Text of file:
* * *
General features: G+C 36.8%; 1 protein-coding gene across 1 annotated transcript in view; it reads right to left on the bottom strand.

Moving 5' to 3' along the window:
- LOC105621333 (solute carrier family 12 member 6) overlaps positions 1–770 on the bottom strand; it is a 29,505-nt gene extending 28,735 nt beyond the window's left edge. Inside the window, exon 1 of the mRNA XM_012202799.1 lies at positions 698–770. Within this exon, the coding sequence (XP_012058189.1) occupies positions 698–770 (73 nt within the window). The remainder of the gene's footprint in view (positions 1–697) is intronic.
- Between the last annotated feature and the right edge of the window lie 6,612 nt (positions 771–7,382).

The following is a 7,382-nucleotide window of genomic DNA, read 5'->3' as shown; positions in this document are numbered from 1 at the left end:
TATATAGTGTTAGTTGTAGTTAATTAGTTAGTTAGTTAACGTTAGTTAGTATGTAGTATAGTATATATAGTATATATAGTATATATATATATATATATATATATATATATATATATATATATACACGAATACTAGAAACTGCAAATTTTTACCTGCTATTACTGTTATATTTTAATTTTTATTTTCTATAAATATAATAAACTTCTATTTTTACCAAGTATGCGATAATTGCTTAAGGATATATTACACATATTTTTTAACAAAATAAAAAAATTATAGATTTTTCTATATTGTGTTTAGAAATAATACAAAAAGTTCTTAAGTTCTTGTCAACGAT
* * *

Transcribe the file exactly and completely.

General features: G+C 36.8%; 1 protein-coding gene across 1 annotated transcript in view; it reads right to left on the bottom strand.

Moving 5' to 3' along the window:
- LOC105621333 (solute carrier family 12 member 6) overlaps positions 1–770 on the bottom strand; it is a 29,505-nt gene extending 28,735 nt beyond the window's left edge. Inside the window, exon 1 of the mRNA XM_012202799.1 lies at positions 698–770. Within this exon, the coding sequence (XP_012058189.1) occupies positions 698–770 (73 nt within the window). The remainder of the gene's footprint in view (positions 1–697) is intronic.
- Between the last annotated feature and the right edge of the window lie 6,612 nt (positions 771–7,382).

The following is a 7,382-nucleotide window of genomic DNA, read 5'->3' as shown; positions in this document are numbered from 1 at the left end:
TATATAGTGTTAGTTGTAGTTAATTAGTTAGTTAGTTAACGTTAGTTAGTATGTAGTATAGTATATATAGTATATATAGTATATATATATATATATATATATATATATATATATATATATATACACGAATACTAGAAACTGCAAATTTTTACCTGCTATTACTGTTATATTTTAATTTTTATTTTCTATAAATATAATAAACTTCTATTTTTACCAAGTATGCGATAATTGCTTAAGGATATATTACACATATTTTTTAACAAAATAAAAAAATTATAGATTTTTCTATATTGTGTTTAGAAATAATACAAAAAGTTCTTAAGTTCTTGTCAACGAT